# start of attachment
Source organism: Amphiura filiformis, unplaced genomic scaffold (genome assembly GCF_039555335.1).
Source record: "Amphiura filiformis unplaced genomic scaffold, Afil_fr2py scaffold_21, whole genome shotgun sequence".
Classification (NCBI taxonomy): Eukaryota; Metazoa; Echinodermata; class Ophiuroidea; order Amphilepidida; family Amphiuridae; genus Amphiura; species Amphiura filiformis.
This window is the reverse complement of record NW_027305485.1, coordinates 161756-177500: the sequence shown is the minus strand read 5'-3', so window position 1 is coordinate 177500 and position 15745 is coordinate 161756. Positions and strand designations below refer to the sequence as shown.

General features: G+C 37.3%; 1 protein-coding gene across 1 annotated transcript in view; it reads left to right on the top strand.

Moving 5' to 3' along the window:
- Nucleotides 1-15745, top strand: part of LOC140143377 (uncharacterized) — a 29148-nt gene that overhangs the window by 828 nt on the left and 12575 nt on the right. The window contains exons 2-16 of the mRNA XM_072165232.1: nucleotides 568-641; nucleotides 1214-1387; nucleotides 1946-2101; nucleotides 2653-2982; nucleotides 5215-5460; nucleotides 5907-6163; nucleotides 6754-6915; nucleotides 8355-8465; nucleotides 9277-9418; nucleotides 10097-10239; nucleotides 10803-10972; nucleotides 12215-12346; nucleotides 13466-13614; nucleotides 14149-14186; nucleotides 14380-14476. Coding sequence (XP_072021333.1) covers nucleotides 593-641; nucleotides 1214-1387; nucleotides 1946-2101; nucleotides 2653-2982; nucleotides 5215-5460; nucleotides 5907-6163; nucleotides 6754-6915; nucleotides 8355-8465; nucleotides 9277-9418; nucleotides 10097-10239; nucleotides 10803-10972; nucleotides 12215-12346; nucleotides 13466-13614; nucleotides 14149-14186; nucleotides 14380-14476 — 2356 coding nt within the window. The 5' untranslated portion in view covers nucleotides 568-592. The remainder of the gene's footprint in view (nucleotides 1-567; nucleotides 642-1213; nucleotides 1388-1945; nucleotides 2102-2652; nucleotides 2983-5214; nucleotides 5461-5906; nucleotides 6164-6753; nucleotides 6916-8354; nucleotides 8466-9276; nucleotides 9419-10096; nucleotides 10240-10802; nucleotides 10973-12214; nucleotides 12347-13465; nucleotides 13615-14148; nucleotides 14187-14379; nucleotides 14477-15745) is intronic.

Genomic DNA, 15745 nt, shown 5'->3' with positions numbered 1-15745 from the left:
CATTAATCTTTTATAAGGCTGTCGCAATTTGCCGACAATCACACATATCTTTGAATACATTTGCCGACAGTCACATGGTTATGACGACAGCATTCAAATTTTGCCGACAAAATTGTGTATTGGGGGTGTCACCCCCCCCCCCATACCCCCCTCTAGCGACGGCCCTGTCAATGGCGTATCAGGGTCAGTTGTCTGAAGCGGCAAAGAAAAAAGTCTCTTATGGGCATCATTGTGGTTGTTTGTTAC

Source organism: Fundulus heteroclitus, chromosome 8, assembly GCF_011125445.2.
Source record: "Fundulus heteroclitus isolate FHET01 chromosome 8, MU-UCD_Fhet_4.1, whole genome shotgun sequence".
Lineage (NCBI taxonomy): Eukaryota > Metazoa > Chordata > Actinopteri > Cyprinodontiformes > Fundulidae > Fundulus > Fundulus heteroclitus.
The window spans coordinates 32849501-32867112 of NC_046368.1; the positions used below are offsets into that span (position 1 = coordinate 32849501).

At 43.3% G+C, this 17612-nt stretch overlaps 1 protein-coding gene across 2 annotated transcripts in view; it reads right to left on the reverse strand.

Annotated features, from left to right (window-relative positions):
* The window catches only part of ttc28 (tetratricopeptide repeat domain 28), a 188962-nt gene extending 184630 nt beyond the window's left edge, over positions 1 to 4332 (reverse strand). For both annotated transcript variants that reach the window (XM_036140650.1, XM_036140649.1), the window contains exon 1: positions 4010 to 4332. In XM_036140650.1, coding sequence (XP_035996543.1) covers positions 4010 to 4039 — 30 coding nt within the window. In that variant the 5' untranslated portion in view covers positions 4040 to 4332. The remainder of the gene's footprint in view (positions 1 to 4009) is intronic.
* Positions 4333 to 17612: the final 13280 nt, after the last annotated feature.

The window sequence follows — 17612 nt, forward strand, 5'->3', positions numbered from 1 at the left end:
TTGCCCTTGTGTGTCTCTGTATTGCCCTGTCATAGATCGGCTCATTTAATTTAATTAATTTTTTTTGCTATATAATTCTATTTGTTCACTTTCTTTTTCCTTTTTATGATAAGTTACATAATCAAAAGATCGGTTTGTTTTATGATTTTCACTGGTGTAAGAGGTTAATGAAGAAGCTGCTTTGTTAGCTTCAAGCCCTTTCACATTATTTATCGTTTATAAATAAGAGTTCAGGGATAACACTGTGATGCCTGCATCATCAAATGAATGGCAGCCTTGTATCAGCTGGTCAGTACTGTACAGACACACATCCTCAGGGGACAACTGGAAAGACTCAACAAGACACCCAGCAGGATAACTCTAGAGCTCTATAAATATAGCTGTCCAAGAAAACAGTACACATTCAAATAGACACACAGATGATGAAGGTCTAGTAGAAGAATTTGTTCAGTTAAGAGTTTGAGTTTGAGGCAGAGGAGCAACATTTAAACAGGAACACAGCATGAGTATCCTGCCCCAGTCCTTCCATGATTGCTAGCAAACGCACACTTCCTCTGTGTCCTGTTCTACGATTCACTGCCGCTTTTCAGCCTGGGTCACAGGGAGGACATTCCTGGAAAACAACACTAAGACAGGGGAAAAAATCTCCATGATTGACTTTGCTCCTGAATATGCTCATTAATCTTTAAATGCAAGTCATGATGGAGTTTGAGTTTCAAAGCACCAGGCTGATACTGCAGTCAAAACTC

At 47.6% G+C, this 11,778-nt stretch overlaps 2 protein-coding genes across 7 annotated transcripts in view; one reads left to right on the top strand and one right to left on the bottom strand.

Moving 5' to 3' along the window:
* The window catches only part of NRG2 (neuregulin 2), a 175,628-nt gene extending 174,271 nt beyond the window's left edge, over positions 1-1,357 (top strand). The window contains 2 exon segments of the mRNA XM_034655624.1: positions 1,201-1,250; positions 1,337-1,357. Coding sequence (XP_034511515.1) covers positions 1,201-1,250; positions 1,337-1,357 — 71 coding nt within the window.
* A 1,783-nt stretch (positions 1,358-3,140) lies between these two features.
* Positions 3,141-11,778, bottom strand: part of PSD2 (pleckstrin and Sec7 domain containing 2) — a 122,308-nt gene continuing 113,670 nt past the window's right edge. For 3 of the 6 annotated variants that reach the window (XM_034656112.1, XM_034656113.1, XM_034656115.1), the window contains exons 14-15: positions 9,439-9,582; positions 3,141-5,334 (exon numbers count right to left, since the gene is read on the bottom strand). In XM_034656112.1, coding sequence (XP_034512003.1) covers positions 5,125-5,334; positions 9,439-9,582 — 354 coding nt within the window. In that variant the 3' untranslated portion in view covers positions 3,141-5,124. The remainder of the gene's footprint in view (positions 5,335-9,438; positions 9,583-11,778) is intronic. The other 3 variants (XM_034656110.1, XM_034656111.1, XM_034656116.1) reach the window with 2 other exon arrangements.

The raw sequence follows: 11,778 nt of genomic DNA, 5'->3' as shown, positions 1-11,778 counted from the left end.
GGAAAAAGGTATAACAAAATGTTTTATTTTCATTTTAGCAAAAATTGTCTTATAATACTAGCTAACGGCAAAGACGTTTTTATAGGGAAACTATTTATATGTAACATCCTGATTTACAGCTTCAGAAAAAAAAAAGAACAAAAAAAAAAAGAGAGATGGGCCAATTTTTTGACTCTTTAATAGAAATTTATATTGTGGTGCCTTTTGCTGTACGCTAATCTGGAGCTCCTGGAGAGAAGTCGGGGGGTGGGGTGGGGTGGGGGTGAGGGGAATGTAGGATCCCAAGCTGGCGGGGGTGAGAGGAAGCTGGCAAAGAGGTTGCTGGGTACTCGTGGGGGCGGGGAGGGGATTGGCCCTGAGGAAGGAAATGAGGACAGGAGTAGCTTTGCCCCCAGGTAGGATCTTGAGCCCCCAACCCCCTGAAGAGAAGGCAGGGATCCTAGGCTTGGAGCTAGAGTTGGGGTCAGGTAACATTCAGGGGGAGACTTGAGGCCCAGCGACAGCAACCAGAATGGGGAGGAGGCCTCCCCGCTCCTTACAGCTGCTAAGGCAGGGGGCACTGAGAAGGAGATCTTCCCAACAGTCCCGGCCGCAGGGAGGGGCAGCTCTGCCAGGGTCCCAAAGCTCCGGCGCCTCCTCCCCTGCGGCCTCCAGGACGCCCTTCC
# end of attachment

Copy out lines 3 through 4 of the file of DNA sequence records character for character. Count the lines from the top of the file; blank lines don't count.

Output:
Classification (NCBI taxonomy): Eukaryota; Metazoa; Echinodermata; class Ophiuroidea; order Amphilepidida; family Amphiuridae; genus Amphiura; species Amphiura filiformis.
This window is the reverse complement of record NW_027305485.1, coordinates 161756-177500: the sequence shown is the minus strand read 5'-3', so window position 1 is coordinate 177500 and position 15745 is coordinate 161756. Positions and strand designations below refer to the sequence as shown.